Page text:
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“How does a site get called a country park?”


The BIG question...

“How does a site get called a country park?”

We often get asked about the process for calling a site a country park, so here is some background on what’s involved and where to find out more.

The 1968 Countryside Act established the concept of country parks and empowered local authorities to call a site by that name. Many of its provisions still apply today.

If you have a new or existing site you now want to call a country park, your first point of contact should be your local authority to confirm the process they need you to follow.

The Act empowered individual local authorities to confirm a site as suitable to use the country park name. It did not define a designation process, with individual authorities empowered to put a local process in place to confirm a site as suitable to be called a country park based on the requirements set out in the Act. National Park Authorities were give the same powers, with the added essential requirement that they consult the local authority whose area the site fell into.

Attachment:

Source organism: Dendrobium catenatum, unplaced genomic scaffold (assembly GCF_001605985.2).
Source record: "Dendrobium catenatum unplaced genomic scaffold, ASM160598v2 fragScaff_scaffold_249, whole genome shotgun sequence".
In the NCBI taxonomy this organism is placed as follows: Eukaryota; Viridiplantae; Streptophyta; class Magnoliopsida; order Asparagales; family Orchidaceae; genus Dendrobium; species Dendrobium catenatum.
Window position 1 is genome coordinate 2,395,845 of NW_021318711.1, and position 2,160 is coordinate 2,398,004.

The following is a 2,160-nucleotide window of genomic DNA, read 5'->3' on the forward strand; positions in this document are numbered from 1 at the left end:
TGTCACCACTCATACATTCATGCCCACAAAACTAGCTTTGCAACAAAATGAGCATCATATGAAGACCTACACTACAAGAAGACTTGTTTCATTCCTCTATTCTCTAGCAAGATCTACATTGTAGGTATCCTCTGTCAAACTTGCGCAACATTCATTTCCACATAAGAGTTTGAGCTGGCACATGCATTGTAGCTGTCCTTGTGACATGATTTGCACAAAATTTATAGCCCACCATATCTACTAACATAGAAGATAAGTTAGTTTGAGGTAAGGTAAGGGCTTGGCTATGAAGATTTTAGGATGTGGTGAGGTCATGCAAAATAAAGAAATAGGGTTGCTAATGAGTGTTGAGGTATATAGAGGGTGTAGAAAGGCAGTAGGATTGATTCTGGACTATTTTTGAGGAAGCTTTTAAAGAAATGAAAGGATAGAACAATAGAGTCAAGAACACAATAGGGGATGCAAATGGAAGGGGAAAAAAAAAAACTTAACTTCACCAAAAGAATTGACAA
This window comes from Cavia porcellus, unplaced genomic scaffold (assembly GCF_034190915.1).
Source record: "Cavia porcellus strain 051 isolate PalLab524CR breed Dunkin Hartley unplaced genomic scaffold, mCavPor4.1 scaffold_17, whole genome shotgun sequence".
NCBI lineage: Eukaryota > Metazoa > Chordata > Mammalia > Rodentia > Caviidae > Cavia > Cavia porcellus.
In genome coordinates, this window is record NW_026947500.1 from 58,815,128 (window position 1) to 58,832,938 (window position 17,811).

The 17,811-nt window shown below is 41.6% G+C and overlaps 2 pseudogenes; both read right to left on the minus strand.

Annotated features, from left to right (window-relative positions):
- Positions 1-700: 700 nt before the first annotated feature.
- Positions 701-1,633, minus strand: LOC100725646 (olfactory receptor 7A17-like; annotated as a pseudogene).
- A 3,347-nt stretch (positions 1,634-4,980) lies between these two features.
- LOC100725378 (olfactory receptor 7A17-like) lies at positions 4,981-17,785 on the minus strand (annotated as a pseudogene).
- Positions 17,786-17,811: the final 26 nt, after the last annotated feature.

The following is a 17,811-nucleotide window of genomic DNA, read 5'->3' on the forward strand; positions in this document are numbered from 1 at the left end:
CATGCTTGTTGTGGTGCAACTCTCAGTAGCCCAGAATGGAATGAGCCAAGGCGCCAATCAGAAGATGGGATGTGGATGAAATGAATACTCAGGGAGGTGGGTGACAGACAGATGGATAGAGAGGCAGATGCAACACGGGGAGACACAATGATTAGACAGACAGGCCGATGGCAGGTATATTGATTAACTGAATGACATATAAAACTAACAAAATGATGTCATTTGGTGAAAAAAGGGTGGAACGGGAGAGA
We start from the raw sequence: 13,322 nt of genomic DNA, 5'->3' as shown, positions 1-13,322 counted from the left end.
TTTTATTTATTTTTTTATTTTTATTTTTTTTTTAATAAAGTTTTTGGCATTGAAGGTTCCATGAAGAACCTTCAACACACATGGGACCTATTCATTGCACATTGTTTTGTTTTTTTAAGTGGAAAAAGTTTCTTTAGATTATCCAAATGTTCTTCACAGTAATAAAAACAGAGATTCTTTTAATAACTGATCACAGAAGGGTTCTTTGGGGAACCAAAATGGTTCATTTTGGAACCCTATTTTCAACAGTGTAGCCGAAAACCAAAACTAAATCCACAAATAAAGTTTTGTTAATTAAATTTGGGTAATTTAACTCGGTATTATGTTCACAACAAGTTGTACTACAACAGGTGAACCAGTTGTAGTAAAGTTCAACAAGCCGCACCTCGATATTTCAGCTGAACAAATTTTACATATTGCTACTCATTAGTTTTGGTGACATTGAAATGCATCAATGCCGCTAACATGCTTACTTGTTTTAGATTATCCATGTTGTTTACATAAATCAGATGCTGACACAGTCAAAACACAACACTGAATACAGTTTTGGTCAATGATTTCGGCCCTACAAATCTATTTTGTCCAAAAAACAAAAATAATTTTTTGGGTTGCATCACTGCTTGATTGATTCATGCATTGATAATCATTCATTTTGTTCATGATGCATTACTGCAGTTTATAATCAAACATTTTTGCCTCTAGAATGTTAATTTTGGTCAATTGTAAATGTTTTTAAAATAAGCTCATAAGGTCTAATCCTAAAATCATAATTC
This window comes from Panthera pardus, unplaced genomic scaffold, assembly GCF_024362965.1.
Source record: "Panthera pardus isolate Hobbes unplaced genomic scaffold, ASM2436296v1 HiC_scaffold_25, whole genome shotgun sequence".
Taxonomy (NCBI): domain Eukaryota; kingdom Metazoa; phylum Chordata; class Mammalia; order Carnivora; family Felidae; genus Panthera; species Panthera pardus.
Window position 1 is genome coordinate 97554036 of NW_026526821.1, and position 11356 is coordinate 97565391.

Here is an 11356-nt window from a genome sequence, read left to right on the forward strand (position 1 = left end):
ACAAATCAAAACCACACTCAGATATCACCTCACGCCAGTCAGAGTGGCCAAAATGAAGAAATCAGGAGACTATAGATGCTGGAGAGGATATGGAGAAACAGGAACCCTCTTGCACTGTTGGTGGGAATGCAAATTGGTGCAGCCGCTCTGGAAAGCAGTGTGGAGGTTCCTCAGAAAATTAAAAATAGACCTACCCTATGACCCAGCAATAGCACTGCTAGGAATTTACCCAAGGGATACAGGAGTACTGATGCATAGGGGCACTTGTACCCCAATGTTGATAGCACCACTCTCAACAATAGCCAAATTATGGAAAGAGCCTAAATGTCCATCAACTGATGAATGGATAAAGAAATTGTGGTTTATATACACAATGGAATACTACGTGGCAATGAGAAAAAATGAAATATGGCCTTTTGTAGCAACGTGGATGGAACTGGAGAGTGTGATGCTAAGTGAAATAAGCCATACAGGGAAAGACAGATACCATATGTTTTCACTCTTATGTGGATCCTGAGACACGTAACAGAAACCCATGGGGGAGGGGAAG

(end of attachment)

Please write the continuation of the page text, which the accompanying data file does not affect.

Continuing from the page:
The Country Parks Network and Natural England still advise authorities check a site offers everything expected of a country park before confirming the name can be applied.  This check is important to ensure the name is not being applied to inappropriate sites – which arguably has happened on occasions. The Country Parks Accreditation Scheme criteria are useful here as a guide for what a site needs to include. 

For more on the history and evolution of country parks see the Natural England website. If you have any questions on this, please drop a line to the Network mailbox .

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